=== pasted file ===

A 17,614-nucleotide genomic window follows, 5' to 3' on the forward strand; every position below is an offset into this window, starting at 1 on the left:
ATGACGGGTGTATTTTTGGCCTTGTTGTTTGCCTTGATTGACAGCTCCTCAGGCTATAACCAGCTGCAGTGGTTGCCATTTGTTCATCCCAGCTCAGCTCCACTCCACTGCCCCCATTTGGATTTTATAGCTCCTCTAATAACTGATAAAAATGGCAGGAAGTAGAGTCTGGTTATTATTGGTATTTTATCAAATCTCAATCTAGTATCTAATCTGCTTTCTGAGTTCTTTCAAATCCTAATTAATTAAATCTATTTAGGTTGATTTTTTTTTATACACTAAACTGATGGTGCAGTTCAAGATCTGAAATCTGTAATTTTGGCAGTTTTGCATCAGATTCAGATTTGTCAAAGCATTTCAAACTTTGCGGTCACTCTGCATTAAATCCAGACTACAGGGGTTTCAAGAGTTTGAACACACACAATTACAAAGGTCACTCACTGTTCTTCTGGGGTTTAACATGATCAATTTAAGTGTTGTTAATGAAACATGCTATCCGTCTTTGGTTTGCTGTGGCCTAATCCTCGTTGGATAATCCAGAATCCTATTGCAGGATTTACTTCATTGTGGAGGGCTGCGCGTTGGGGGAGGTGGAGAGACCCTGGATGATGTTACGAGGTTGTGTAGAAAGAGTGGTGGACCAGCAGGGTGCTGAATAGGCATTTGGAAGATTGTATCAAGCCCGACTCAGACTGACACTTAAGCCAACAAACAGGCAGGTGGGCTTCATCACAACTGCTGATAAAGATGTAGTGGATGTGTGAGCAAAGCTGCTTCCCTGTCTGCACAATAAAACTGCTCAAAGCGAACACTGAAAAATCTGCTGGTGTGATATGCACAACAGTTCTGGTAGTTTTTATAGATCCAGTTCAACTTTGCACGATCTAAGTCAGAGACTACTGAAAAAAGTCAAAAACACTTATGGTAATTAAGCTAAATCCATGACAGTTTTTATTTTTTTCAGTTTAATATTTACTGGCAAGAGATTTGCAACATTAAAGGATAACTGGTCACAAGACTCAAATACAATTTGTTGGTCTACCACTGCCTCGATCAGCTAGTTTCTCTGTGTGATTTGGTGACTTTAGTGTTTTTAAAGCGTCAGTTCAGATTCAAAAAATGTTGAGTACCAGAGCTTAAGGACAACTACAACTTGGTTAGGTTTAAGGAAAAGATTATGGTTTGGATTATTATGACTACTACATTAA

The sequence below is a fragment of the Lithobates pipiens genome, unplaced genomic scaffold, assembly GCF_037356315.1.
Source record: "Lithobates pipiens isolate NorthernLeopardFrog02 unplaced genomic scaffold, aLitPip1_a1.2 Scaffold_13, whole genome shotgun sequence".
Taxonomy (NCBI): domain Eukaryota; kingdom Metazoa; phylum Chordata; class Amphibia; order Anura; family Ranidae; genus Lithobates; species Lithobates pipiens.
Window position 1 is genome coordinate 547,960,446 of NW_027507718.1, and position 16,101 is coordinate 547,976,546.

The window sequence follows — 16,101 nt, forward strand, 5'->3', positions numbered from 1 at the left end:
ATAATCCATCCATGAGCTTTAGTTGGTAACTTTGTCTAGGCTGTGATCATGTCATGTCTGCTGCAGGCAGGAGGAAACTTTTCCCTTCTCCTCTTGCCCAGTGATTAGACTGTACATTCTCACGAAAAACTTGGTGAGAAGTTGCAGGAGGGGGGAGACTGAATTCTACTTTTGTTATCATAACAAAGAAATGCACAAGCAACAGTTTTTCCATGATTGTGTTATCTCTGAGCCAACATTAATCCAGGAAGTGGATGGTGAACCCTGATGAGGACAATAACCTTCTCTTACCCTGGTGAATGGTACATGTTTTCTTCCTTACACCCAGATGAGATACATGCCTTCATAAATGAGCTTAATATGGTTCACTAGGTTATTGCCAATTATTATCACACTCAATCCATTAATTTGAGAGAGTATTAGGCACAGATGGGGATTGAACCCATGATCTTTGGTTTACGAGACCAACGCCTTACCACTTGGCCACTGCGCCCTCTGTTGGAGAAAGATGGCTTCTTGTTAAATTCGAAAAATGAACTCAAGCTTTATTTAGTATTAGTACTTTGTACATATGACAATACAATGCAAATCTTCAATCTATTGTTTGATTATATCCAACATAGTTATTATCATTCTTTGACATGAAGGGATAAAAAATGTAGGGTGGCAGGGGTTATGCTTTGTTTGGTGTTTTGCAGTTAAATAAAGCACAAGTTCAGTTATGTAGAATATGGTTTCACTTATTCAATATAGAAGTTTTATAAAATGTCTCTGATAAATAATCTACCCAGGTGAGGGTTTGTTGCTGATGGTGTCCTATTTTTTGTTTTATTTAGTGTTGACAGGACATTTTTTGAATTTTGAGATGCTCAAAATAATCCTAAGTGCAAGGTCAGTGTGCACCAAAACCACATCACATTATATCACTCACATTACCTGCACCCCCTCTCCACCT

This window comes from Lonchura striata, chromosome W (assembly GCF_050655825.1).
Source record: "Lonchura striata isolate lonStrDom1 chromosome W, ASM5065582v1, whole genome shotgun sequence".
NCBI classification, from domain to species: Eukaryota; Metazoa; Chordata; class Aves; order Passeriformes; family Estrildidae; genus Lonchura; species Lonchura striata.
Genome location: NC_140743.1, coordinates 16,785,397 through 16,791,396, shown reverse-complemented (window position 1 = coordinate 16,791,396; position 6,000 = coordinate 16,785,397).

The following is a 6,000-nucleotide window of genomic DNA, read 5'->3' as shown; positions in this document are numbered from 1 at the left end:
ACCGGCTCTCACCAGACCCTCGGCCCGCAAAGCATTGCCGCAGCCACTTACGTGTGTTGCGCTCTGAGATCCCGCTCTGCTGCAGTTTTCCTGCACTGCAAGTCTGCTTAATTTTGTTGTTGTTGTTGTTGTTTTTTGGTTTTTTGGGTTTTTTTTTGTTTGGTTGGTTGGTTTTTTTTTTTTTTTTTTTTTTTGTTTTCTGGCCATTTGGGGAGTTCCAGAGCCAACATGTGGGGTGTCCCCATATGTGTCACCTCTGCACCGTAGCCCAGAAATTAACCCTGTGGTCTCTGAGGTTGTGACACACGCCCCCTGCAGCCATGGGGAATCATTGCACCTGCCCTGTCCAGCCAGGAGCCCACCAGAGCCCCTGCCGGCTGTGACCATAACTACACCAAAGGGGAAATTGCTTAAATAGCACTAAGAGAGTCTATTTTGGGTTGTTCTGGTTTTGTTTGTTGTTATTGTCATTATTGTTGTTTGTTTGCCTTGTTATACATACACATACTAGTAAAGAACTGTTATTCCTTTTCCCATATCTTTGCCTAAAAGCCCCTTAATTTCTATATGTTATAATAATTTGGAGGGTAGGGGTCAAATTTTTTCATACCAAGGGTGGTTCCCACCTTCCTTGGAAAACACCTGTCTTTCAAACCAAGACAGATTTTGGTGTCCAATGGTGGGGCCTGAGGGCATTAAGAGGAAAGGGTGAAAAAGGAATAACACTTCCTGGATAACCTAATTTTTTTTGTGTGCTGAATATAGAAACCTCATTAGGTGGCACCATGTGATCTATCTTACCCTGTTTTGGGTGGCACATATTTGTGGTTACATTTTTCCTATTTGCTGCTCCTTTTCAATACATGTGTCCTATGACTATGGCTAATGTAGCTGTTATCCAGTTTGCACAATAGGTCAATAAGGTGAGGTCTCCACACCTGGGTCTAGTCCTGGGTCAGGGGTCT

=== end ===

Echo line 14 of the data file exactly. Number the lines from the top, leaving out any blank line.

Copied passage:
ACCGGCTCTCACCAGACCCTCGGCCCGCAAAGCATTGCCGCAGCCACTTACGTGTGTTGCGCTCTGAGATCCCGCTCTGCTGCAGTTTTCCTGCACTGCAAGTCTGCTTAATTTTGTTGTTGTTGTTGTTGTTTTTTGGTTTTTTGGGTTTTTTTTTGTTTGGTTGGTTGGTTTTTTTTTTTTTTTTTTTTTTTGTTTTCTGGCCATTTGGGGAGTTCCAGAGCCAACATGTGGGGTGTCCCCATATGTGTCACCTCTGCACCGTAGCCCAGAAATTAACCCTGTGGTCTCTGAGGTTGTGACACACGCCCCCTGCAGCCATGGGGAATCATTGCACCTGCCCTGTCCAGCCAGGAGCCCACCAGAGCCCCTGCCGGCTGTGACCATAACTACACCAAAGGGGAAATTGCTTAAATAGCACTAAGAGAGTCTATTTTGGGTTGTTCTGGTTTTGTTTGTTGTTATTGTCATTATTGTTGTTTGTTTGCCTTGTTATACATACACATACTAGTAAAGAACTGTTATTCCTTTTCCCATATCTTTGCCTAAAAGCCCCTTAATTTCTATATGTTATAATAATTTGGAGGGTAGGGGTCAAATTTTTTCATACCAAGGGTGGTTCCCACCTTCCTTGGAAAACACCTGTCTTTCAAACCAAGACAGATTTTGGTGTCCAATGGTGGGGCCTGAGGGCATTAAGAGGAAAGGGTGAAAAAGGAATAACACTTCCTGGATAACCTAATTTTTTTTGTGTGCTGAATATAGAAACCTCATTAGGTGGCACCATGTGATCTATCTTACCCTGTTTTGGGTGGCACATATTTGTGGTTACATTTTTCCTATTTGCTGCTCCTTTTCAATACATGTGTCCTATGACTATGGCTAATGTAGCTGTTATCCAGTTTGCACAATAGGTCAATAAGGTGAGGTCTCCACACCTGGGTCTAGTCCTGGGTCAGGGGTCT